home theatre receiver under $1,000

hi...haven't posted here for a long time...more into hifi...got a Linn rig etc...
my question is what is out there for a home theatre receiver for under a grand, i don't want to go balls out on the home theatre but have as good as i can get quality wise for the dollar
What i want is a super simple set up,i'm NOT interested in these hall reverbs and jazz sounds that the Japanese receivers offer...i want a superb plug in and play deal,MINIMUM features and caters to the HDMI blue ray crowd...i am a bit naive on this subject but must emphasise on the MINIMUM front panel digital features(reverbs ect)..
i guess its 7.1 now isnt it??
anyway...sorry if this is confusing
NAD should meet your needs.
They have several AVRs to choose from. Probably at least a couple within your budget, esdpecially used here on A'Gon.
I admire your drive for simplicity and aversion to geegaws. Just keep in mind that HT is essentially complex and these receivers are designed to work like Swiss Army knives with all the options one might need.

At your price point it is tough to beat the Japanese receivers - Integra, Marantz and Denon lead the field IMHO.

A couple of thoughts to help reorient:

1) any of these receivers can later be used as a preamp so you can upgrade your power amp

2) all these products offer various DSP effects (hall, reverb etc) When your unit is in HDMI mode the DSPs are defeated/by passed so you don't have to mess with them or listen to them

3) You want a unit that is HDMI1.3 compatible. You need to think through your sources since you can get from 2-4 inputs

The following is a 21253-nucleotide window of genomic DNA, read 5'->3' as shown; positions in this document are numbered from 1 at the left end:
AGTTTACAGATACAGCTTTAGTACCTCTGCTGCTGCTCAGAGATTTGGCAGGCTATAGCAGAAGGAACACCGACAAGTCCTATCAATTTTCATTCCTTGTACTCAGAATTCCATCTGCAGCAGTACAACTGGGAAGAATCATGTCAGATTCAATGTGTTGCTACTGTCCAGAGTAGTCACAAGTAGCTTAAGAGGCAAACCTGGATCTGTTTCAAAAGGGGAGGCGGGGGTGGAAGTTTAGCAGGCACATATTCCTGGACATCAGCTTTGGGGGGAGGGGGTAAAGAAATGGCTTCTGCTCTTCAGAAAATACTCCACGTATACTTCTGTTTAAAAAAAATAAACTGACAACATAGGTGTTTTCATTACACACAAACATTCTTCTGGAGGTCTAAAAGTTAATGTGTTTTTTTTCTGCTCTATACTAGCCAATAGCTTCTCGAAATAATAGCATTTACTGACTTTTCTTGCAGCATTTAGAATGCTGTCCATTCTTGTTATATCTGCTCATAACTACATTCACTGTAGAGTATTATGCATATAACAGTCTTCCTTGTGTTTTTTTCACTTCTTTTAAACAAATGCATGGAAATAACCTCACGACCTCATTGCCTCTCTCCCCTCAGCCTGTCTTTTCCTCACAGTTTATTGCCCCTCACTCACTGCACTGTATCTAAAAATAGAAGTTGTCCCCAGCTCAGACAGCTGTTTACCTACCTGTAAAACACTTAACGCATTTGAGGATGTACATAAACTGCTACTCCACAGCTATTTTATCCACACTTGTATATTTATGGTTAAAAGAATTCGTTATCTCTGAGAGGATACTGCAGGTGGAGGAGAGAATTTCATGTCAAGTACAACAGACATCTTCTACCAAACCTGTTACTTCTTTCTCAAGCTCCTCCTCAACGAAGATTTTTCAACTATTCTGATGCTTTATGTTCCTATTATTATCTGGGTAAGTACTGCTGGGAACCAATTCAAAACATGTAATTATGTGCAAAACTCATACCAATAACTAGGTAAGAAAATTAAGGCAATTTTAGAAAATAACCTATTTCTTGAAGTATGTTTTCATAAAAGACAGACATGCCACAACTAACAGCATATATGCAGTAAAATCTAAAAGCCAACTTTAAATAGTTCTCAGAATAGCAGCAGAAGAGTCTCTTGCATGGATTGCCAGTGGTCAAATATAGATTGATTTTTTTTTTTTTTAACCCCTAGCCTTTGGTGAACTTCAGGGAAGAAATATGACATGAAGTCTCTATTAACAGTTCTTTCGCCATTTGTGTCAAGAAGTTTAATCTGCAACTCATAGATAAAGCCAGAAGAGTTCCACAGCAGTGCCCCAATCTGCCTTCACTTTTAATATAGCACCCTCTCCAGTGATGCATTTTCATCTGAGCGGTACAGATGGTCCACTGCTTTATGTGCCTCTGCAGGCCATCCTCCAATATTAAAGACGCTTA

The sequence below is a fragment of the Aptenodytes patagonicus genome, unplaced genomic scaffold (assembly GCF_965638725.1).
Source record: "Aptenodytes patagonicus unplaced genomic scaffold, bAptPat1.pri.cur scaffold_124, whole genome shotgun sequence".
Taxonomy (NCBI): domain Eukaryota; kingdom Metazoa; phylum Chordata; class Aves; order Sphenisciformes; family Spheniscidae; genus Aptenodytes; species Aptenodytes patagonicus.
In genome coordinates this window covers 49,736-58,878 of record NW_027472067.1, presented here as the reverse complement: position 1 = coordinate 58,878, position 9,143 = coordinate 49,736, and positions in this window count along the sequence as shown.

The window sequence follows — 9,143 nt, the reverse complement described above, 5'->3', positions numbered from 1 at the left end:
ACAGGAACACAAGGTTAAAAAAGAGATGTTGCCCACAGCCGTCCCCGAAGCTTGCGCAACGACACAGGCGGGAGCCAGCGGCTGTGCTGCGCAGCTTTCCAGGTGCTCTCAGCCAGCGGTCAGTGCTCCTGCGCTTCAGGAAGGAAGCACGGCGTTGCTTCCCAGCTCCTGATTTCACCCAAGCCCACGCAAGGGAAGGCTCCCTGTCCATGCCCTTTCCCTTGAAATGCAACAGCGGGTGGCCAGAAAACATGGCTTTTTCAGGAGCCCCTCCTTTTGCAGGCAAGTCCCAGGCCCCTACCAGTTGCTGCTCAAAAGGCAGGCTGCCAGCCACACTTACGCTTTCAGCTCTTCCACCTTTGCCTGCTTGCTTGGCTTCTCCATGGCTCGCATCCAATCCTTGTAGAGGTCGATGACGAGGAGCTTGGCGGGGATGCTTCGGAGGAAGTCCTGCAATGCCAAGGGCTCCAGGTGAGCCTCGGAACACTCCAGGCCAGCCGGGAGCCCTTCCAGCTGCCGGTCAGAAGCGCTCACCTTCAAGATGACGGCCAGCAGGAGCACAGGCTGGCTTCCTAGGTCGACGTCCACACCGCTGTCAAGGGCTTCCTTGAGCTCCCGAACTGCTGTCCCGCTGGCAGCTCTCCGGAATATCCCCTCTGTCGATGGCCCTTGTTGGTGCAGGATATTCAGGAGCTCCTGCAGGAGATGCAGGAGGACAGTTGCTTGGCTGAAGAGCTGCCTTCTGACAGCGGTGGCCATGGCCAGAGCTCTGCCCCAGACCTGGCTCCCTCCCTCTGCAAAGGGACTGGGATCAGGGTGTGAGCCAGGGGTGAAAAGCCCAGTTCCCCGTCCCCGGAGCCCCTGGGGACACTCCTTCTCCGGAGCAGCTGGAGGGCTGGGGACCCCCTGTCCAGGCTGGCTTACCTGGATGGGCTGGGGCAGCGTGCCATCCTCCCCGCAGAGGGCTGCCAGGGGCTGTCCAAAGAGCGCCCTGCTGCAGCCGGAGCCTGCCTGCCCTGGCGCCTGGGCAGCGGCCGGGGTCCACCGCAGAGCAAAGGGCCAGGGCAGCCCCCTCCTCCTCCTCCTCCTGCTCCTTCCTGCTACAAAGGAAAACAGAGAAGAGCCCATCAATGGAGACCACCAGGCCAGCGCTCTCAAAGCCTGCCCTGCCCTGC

4) The only reason to be concerned about the video processor and scaling is if you plan on having legacy sources like VHS and LaserDisc. Everything new you buy should be HDMI - its much cheaper then the old sources...

5) You need to make sure (especially if buying new) that the unit is capable of decoding the new new lossless audio formats available on BluRay discs. Stunning.

6) Whether to go 5.1 or 7.1 is largely a function of your room. Technically 5.1 refers to three front speakers, a sub and a pair of surrounds about 3/4 way back mounted on the sidewalls firing across the audience at each other. 7.1 adds a pair of speakers on the back wall (usually raised) firing across the audience back towards the screen.

7) I would not buy a unit that doesn't have the Audyssey MultiEQ technology. This is truly breakthrough stuff and makes a remarkable difference to the sound of your room. As a purist you may be inclined to scoff but I assure you this is the real deal. If you decide you hate it, you can bypass it and use the 15 band per channel EQ to roll your own.

When you get the field narrowed down a bit, I highly recommend you download the owners manuals for the candidates and spend a little time looking at how the interface is designed and how you program the unit. Very telling.
look at the cambridge, you may be in wonderment...dwhitt
Ckorody: Excellent post!

Jroutensowhat: Spend a few more $$$ and go for the Onkyo-876 or, better yet, the 906.

I've been using the 876 ($1200 @ Amazon) for a few months now and am very happy.

Now if we can just talk Victor at BAT into making an AV receiver...
buy a denon 101 system, i own one and for watching movies and listening to music video it is great, simple set up ,good looks and does the job..i know it doesn;t cost enough. you can get one, the entire system for 600.00 incl.speakers, dvd,cd and subwoofer....check it out..dwhitt
(I just posted something similar on another HT thread)
The Denon 2809CI can be picked up at Sixth Ave Electronics (6ave.com) for $900 shipped. Its listed at $1199 but this coupon code gives you 25% off: AFLAUD25. I don't know why but it works for current model receivers including Denon and Yamaha.

6th Ave is an authorized reseller and listed on Denon's site as such.

I did a bit of research and narrowed my choice down to the 2809CI for these reasons: